j luxury that you have dreamed
of, and say-"a little Fatherless
Child of France." What could
be bought that would compare
to the honor that is yours, if
in some broken French home
your name stands as that of an
American who did not fail? Ten
cents a day brings lift to the
child and joy to you.
Buy your cards before they
are all gone.
Additional cards and further
information can be obtained
MRS. HENRY DOUGLAS,
1620 Cambridge Road,
Come to Oren's if you want a good
Sunday dinner. 1121 S. U.-Adv.
When you go home
Take with you a
THE "Y" INN A T LANE HAL L
It is better this year than ever before and the price
EAT YOUR SUNDAY DINNER AT THE "Y"-12:15-1:45
Good Food-Balanced Meals-Attractive Dining Room
OPEN TO MEN AND WOMEN
Will close Firday, Dec. 20th, after dinner and be open for
Sunday dinner, January ith
Final try-outs for the
Girls' Glee club will be
o'clock Monday afternoon.
held at 4
BOOKS and SUPPLIES
"Discharged" is a word which can"
scarcely have unpleasant associations
for the S. A. T. C. man any more no
matter how many employers he gets
acquainted with in future.
In 1914 secret agents of Germany
were keeping tab on Wilson. The late
Imp. Germ. Gov. hadn't realized that
with T. R. et al., hard at work this
was quite unnecessary.
Your Christmas will be merrier if
you don't forget to interview the bank
anent those bond payments before you
Do you know where you get the best
lie a la mode in town? At Oren's,
1121 S. U.-Adv.
Daily advertising is profitable.--Adv
ARMY AND NAVY BOOK STORE
FIRST HA PTIST.' ('IURCH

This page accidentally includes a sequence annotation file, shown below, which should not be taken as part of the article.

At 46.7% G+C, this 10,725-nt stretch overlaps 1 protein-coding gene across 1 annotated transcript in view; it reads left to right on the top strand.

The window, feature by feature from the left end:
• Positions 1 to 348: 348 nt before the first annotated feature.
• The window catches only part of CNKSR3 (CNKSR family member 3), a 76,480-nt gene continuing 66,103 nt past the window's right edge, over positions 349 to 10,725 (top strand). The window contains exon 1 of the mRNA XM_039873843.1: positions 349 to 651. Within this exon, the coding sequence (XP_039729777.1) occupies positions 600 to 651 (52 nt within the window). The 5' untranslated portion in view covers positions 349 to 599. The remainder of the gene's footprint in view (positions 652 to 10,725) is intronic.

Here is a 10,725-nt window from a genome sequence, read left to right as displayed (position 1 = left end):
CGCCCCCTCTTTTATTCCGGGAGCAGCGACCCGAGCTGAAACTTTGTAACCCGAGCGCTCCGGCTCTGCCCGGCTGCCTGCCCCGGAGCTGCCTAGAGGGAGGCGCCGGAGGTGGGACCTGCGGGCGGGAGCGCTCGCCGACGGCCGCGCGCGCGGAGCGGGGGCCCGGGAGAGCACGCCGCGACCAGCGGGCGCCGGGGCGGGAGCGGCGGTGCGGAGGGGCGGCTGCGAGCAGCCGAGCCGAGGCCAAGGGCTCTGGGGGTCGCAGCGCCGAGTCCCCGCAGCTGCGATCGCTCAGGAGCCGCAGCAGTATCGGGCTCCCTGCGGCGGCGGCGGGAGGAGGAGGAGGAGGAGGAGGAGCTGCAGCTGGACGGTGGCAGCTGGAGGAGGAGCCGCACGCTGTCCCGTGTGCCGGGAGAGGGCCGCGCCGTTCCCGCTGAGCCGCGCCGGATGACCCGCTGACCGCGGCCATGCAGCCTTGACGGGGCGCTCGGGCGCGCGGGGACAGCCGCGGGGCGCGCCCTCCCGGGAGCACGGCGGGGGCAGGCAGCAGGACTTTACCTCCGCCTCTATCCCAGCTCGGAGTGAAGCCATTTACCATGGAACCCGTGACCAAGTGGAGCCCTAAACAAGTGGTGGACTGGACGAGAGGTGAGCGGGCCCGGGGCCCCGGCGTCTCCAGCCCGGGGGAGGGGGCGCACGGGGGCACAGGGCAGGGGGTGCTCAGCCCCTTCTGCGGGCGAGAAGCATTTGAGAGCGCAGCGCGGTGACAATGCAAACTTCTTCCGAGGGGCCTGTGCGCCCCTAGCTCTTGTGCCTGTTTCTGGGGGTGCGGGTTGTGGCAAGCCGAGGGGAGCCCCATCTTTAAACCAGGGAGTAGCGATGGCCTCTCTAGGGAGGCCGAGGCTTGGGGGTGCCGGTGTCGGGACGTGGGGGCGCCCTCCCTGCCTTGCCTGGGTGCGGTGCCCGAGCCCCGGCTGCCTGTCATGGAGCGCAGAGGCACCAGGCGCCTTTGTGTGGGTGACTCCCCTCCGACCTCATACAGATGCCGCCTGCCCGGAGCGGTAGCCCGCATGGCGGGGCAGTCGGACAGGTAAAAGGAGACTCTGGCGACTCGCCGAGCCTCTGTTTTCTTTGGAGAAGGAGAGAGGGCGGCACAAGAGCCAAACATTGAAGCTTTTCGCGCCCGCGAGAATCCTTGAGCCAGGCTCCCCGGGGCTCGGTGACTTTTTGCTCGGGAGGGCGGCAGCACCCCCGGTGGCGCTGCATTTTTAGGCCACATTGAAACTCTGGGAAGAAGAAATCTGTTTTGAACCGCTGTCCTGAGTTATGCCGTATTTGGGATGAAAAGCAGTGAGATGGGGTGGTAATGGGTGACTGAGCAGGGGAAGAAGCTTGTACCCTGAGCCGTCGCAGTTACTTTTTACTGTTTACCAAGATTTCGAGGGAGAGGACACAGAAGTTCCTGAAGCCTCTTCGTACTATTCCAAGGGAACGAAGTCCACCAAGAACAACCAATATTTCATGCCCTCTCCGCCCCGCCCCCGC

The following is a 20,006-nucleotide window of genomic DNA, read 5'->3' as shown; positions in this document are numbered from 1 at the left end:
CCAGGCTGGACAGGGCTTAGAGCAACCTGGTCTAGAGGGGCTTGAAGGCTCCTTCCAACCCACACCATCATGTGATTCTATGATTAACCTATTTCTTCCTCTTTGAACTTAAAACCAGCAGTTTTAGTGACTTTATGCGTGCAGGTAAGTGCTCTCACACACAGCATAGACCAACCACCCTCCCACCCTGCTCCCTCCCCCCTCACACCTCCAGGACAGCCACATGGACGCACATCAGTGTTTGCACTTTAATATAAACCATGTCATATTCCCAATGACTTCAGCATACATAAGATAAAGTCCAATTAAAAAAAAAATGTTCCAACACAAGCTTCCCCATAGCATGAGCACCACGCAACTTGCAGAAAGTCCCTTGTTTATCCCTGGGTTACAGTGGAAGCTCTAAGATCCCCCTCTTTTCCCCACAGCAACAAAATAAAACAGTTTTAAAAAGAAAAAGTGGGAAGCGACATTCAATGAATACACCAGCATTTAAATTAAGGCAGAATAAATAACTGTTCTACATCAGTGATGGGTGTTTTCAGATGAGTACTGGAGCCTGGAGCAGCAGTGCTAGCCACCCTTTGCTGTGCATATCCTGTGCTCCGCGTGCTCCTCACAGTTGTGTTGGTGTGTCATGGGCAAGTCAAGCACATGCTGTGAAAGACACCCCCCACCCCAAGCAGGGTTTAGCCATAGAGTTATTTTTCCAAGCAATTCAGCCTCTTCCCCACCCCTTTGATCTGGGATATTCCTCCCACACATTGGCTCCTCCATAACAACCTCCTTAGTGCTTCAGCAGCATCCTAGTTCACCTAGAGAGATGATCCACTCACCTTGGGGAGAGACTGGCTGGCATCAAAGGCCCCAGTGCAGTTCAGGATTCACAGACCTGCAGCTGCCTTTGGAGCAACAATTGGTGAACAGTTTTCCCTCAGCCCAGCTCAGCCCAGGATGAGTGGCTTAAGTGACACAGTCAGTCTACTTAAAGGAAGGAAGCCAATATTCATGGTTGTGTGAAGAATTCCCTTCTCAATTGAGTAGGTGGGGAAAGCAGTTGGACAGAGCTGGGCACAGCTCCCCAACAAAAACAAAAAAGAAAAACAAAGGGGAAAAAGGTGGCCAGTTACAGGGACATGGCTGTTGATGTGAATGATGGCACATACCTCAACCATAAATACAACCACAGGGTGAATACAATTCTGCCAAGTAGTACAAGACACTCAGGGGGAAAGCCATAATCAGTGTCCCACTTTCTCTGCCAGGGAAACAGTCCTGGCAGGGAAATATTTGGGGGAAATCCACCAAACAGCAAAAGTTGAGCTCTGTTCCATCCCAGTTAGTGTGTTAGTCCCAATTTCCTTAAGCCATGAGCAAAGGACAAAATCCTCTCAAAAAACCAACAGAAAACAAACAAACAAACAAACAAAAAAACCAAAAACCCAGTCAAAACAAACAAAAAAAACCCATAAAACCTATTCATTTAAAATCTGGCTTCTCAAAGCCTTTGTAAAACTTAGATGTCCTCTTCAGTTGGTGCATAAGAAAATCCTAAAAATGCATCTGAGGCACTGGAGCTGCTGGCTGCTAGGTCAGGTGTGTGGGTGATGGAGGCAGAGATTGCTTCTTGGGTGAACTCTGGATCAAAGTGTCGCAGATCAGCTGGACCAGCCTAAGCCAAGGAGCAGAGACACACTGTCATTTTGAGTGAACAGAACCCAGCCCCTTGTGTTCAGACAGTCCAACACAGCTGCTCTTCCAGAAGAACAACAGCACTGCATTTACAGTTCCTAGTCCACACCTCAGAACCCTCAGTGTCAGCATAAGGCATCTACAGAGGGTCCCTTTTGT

I Practical Christmas Gifts
TI'hursday evening 7:30 o'clock
Come and bring your friends
Santa Claus will be there with
WILL YOUR COLLEGE EDUCATION END WITH THE DEMOBILI-
ZATION OF THE S. A. T. C.
WADHAMS. & CO.
State street Store
IT SHOULD NOT
IT NEED NOT
The Company, which yearly opens the doors of the colleges to
thousands -of men, is making a special effort to assist the men in the
S. A. T. C. who now, through lack of funds may be compelled to leave
Do not leave college until you have had an interview with Mr.
Peter Mihelich of tlhe Law Department. Mr. Mihelich will meet all men
interested in continuing their college education, in the lobby of the
Michigan Union on Sunday, December 15th from 10:30 a.m. to 5:30 pan.
*Why are you
WE DO YOUR WORK WITH SPECIAL CARE
1f..o " ,c
Saeand William St s.
DETROIT UNITED LINES
Between Detroit, Ann Arbor and Jackson
(October 27, 1918)
(Eastern Standard Time)
Detroit Limited and Express Cars-7:io a.
n., and hourly to 9:ro p. m.
Jackson Limited andtExpress Cars- :48
a. mn., and every hour to 9:48 p. mn. (
presses make local stops west of Ann Arbor.)
Local Cars East Bound-6:oo a. m., and
every two hours to 9:os p. M., 10:50 p. sn.
To Ypsilanti only, Ii:45' p. m-., 12:20 a. 1n.,
i:1o a. m., and to Saline, change at Ypsilanti.
Local Cars West Bound-7:48 a. m., to
12:20 a. M.
WAI KING LOO
Open from 11:30 a. m. to 12:00 p. m.
314 S. State St. Ann Arbor
Courteous and satisfactory
TREATMENT to every custom-
er, whether the account be large
The Ann Arbor Savings Bank
Capital and Surplus, $550,000.00
Northwest Cor. Main & Huron.
707 North University Ave.
0. D. MORRILL
Typewriters g ot-
Has moved to
Nickels Arcade Phone 171S
Besimers' Beefsteak Dinners
o p - . . - 4
I3r n n
are so hard to equal
3Com e of Gner l
209 5. 4th AVE.
113 W. Huron St.